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Important Women in Ballet


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#31 vipa

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Posted 26 September 2013 - 03:49 PM

Allegra Kent, a true artist. 

Allegra Kent in that, in my opinion, she had tremendous influence on the Balanchine look and style (for want of a better word).  Her port de bras and way of moving, I believe had impact on the school and company.

 

I would also add to the list Rebecca Harkness.  She poured a tremendous amount of money into her school and company.  Whatever one's opinion is of the quality and outcome,many influential teachers taught at her school, and many great dancers were developed in her company.



#32 bart

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Posted 26 September 2013 - 03:53 PM

Yes, Harkness has become almost a forgotten name.  It would be fascinating to construct a detailed outine of the influence of her school, company, and extended patronage.  I suspect that the late, lamented Ballet Florida would probably not have existed and flourished for so long without the Harkness connection.  Someone should really document this story for the country as a whole.



#33 GeorgeB fan

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Posted 26 September 2013 - 03:59 PM

Martha Swope - photographer - when it comes to captivating dance in a single moment whether it's on stage during a live performance, behind the scenes during rehearsal, or at a photo studio no one has ever had a more profound influence on dance photography quite like Swope. IMO she made it an art form.

 

Arlene Croce - critic - founder of Ballet Review, longtime dance critic of the New Yorker Magazine and author of several books about dance, Ms. Croce is one of the towering figures in the art of dance reviews. I think her influence is HUGE. 

 

Joan Acocella - critic - yet another gifted and superb writer of dance.

 

Isodora Duncan - dancer - yes she's a legend in modern dance but from the things I've read about her, she left an important imprint on several legendary giants in 20th century ballet. Her freedom of movement, her passion and her style of dancing in which she made it appeared the music was coming directly within herself, and that dance didn't have to beholden to strict storytelling, had a huge influence over choreographers like the Russia's Mikhail Fokine and Britian's Frederick Ashton.



#34 bart

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Posted 26 September 2013 - 04:42 PM

About Daniel's nomination of Allegra Kent ("a true artist"):   I don't think many remember just what an extraodinary and original dancer Kent was, or the impact she made on stage especially in the late 50s and early 60s..  Coincidentally, I'm just reading Robert Gottlieb's  review (in NY Review of Books) of Elena Tchernichova's memoirs.  Tchernichova, then a young dancer at the Kirov, saw Kent dance the Sleepwalker in Balanchine's La Sonnambula when NYCB came to Leningrad in 1962:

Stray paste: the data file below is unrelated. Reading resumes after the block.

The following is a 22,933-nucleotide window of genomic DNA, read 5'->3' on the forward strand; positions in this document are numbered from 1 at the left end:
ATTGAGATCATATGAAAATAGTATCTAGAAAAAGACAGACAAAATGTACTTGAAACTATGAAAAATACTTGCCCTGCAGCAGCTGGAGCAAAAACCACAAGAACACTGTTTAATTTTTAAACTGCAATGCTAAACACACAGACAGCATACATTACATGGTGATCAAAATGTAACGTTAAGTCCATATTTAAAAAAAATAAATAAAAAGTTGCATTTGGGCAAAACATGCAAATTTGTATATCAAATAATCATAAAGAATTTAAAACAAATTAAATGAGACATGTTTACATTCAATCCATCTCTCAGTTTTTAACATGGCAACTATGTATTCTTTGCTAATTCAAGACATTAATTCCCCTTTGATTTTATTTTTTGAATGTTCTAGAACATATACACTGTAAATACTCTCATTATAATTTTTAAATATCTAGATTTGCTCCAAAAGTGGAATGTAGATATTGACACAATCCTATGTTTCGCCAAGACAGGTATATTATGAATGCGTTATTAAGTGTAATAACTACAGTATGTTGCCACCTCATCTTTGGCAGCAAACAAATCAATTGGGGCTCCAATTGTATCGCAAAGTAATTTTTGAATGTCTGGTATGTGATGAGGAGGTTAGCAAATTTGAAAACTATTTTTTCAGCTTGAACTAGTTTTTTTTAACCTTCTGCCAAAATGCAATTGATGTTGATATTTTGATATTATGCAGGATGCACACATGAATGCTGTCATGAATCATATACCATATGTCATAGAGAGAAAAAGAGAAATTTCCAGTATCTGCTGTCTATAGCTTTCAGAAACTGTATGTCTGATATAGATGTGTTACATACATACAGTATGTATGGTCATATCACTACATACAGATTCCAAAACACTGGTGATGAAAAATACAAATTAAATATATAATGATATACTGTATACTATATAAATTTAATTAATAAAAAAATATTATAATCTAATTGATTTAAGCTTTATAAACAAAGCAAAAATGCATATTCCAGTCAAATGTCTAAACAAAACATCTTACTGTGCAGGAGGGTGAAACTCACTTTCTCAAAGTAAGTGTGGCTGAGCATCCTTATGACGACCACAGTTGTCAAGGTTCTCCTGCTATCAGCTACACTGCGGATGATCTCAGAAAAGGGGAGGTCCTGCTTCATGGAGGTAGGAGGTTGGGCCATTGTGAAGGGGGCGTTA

I saw every performance she gave; I wanted to somehow impress irrevocably on my brain every single step of hers.

 

Tchernichova's experience of Balanchine's company changed her life.  "By the time Balanchine was gone, 'I was ready to follow him to New York.'"  Eventuallyi, she was able to get an exit permit and arrived in NYC in 1976.  This is where the connection with Harkness comes in.  Among her first jobs in NYC was to work privately with her old friend and schoolmate Natalia Makarova, often in the Harkness studies.  After that, she went to ABT.

 

The book, Elena Tchernichova with Joel Lobenthal, Dancing on Water:  a Life in Ballet, from the Kirov to the ABT, is available from  Northeastern University Press.



#35 kfw

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Posted 26 September 2013 - 05:29 PM

The book, Elena Tchernichova with Joel Lobenthal, Dancing on Water:  a Life in Ballet, from the Kirov to the ABT, is available from  Northeastern University Press.

 

It's available in a Kindle edition as well. For any newcomers reading, I'll mention that both paper and electronic editions can be ordered through the Amazon box at the bottom of each Ballet Alert page. So doing helps fund BA.



#36 bart

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Posted 26 September 2013 - 06:05 PM

Clicking that box is the way I ordered it -- as well as the new Markova biography. Every little bit helps keep Ballet Alert on line and technologically up to date. Thanks, kfw, for reminding us.

#37 Jayne

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Posted 26 September 2013 - 10:41 PM

Marcia Haydee is a woman for all seasons (dancer, stager, choreographer, artistic director)

Twyla Tharp for her crossover choreography 

Alexandra Danilova - for everything.  

Jennifer Tipton has lighted some of the best ballets of the 20th and 21st century.  

Claude Bessy (the little dictatress of the POBS) for keeping the French style going.
Violet Verdy for her dancing, staging, and PR friendly personality, what a great ambassador for the artform 

Sulemith Messerer in Japan for her work to develop the artform.  

Nina Ananiashvili will be on this list eventually.  She was a wonderful dancer, beloved by her ABT family, and is keeping the flame alive in Tblisi.   

Virginia Johnson of DToH, for her dancing, and willingness to revive the company in difficult economic times, I hope she succeeds!